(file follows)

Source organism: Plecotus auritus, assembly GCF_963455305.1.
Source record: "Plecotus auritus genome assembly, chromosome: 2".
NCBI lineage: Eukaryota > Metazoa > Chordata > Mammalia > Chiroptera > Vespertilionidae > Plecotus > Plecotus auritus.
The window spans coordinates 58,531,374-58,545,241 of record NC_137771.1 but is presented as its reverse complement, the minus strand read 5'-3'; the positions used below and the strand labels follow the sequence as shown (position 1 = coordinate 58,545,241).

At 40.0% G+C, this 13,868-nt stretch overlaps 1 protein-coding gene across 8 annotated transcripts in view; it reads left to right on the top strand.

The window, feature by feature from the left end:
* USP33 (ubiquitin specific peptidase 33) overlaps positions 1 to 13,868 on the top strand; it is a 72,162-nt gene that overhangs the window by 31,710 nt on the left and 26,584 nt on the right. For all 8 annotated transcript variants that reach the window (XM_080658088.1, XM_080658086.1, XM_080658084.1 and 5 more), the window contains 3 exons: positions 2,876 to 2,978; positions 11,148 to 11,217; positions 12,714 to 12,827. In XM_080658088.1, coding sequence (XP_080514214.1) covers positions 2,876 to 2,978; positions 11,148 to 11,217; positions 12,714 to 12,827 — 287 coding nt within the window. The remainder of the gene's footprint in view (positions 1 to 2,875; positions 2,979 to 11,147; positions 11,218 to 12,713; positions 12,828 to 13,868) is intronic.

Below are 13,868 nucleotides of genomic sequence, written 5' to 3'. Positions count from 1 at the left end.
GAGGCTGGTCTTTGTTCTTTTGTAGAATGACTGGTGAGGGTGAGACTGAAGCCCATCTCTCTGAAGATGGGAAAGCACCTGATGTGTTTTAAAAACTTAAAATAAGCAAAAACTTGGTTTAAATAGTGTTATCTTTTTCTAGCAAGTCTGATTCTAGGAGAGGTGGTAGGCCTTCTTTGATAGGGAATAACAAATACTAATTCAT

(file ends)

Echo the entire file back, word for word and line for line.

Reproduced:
Source organism: Plecotus auritus, assembly GCF_963455305.1.
Source record: "Plecotus auritus genome assembly, chromosome: 2".
NCBI lineage: Eukaryota > Metazoa > Chordata > Mammalia > Chiroptera > Vespertilionidae > Plecotus > Plecotus auritus.
The window spans coordinates 58,531,374-58,545,241 of record NC_137771.1 but is presented as its reverse complement, the minus strand read 5'-3'; the positions used below and the strand labels follow the sequence as shown (position 1 = coordinate 58,545,241).

At 40.0% G+C, this 13,868-nt stretch overlaps 1 protein-coding gene across 8 annotated transcripts in view; it reads left to right on the top strand.

The window, feature by feature from the left end:
* USP33 (ubiquitin specific peptidase 33) overlaps positions 1 to 13,868 on the top strand; it is a 72,162-nt gene that overhangs the window by 31,710 nt on the left and 26,584 nt on the right. For all 8 annotated transcript variants that reach the window (XM_080658088.1, XM_080658086.1, XM_080658084.1 and 5 more), the window contains 3 exons: positions 2,876 to 2,978; positions 11,148 to 11,217; positions 12,714 to 12,827. In XM_080658088.1, coding sequence (XP_080514214.1) covers positions 2,876 to 2,978; positions 11,148 to 11,217; positions 12,714 to 12,827 — 287 coding nt within the window. The remainder of the gene's footprint in view (positions 1 to 2,875; positions 2,979 to 11,147; positions 11,218 to 12,713; positions 12,828 to 13,868) is intronic.

Below are 13,868 nucleotides of genomic sequence, written 5' to 3'. Positions count from 1 at the left end.
GAGGCTGGTCTTTGTTCTTTTGTAGAATGACTGGTGAGGGTGAGACTGAAGCCCATCTCTCTGAAGATGGGAAAGCACCTGATGTGTTTTAAAAACTTAAAATAAGCAAAAACTTGGTTTAAATAGTGTTATCTTTTTCTAGCAAGTCTGATTCTAGGAGAGGTGGTAGGCCTTCTTTGATAGGGAATAACAAATACTAATTCAT